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    "I go through cycles whenever I try to start working out again. I'll be like, 'OK, I'm going to become a morning person and work out before school every day!' or, 'I'm finally going to do Couch to 5K!' or, 'I'm going to become a yoga bunny!' It was very all-or-nothing and it never worked because I always gave up the first moment I didn't stick to a program perfectly.

    It was only once I started taking it day by day like, 'OK, today I feel like I can jog for 10 minutes,' or, 'I'll try this new class today,' or, 'I'm just going to do some bodyweight exercises in my room,' that's when I actually developed long-term habits. One day at a time."

    —Jane Mary, Facebook

    7. Make your after-workout shower super luxurious so you have something to look forward to.

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    "Because everyone knows the best part of working out is being able to pamper the shit out of yourself after!"

    —Amanda Swift

    Check out these things you need to up your shower game.

    8. Queue up an inspirational playlist and get out into nature.

    Luke Pamer / Unsplash / Via unsplash.com

    "So one thing I regularly do is take a walk at my favorite local park. I have several playlists I've made on Spotify that are filled with positive, inspirational, upbeat songs and I won't listen to anything else but those while I'm on my walk. The sunshine, scenery, and happy music help quite a bit."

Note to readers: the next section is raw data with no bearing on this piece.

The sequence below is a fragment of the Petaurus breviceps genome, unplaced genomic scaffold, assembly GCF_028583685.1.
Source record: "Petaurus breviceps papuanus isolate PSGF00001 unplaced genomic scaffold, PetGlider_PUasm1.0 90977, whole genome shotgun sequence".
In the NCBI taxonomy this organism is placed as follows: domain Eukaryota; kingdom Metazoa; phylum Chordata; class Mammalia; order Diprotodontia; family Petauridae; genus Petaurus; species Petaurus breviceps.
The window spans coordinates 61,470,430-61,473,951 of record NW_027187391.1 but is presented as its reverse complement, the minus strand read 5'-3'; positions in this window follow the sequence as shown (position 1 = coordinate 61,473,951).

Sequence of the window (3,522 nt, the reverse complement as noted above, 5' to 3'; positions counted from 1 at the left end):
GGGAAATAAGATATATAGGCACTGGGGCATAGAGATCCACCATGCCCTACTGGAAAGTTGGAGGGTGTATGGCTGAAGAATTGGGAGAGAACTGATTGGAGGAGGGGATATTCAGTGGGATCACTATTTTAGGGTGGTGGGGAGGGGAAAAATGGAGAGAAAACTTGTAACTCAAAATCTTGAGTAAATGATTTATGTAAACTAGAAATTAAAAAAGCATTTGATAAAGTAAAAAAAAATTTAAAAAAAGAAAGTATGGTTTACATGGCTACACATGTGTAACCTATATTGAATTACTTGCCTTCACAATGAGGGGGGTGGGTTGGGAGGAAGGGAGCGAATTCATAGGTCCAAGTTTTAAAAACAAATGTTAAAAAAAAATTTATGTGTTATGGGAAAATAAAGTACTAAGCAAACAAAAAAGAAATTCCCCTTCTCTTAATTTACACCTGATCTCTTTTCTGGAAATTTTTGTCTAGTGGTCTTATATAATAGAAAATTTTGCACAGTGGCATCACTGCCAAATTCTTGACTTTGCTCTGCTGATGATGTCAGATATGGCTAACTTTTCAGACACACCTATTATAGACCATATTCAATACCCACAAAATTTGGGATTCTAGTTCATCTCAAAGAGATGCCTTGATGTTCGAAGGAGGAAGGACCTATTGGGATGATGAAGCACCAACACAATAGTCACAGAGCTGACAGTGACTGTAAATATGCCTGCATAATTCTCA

—Bethany Whaley, Facebook

    9. Listen to podcasts or audiobooks so exercise feels less like exercise.

    Jenny Chang / BuzzFeed / Via buzzfeed.com

    "I'll go for a long walk and listen to a podcast so I can focus on that rather than the negativity running through my mind. My favorite right now is Thinking Sideways."

    —Reem Taher, Facebook

    10. Integrate exercise into your day in non-negotiable ways.

    NBC

    "I now cycle to work each day — it means one hour of exercise total a day that I wouldn't get otherwise. It's a huge preventative measure for me. Because it's my primary mode of transport I can't just cop out, even when I'm feeling tired or the weather isn't great."

    —Jess Hawes, Facebook

    11. Get an app that makes exercise a game (like Zombies, Run!) or that tricks you into working out (like Pokémon Go).

    12. Track your exercise and progress for that extra boost of motivation.

    13. Consider renting equipment for a more accessible alternative to the gym.

    instagram.com

    "I rented a treadmill to keep in my house. I used to get panic attacks when I went outside for a walk or went to a gym so I started using the treadmill in my house. I just said to myself, 'Even if I just walk for 10 minutes, that's something I have done today.' From there I built up to jogging and then running. Getting into the routine of doing some small bit of exercise every day made the outside less intimidating."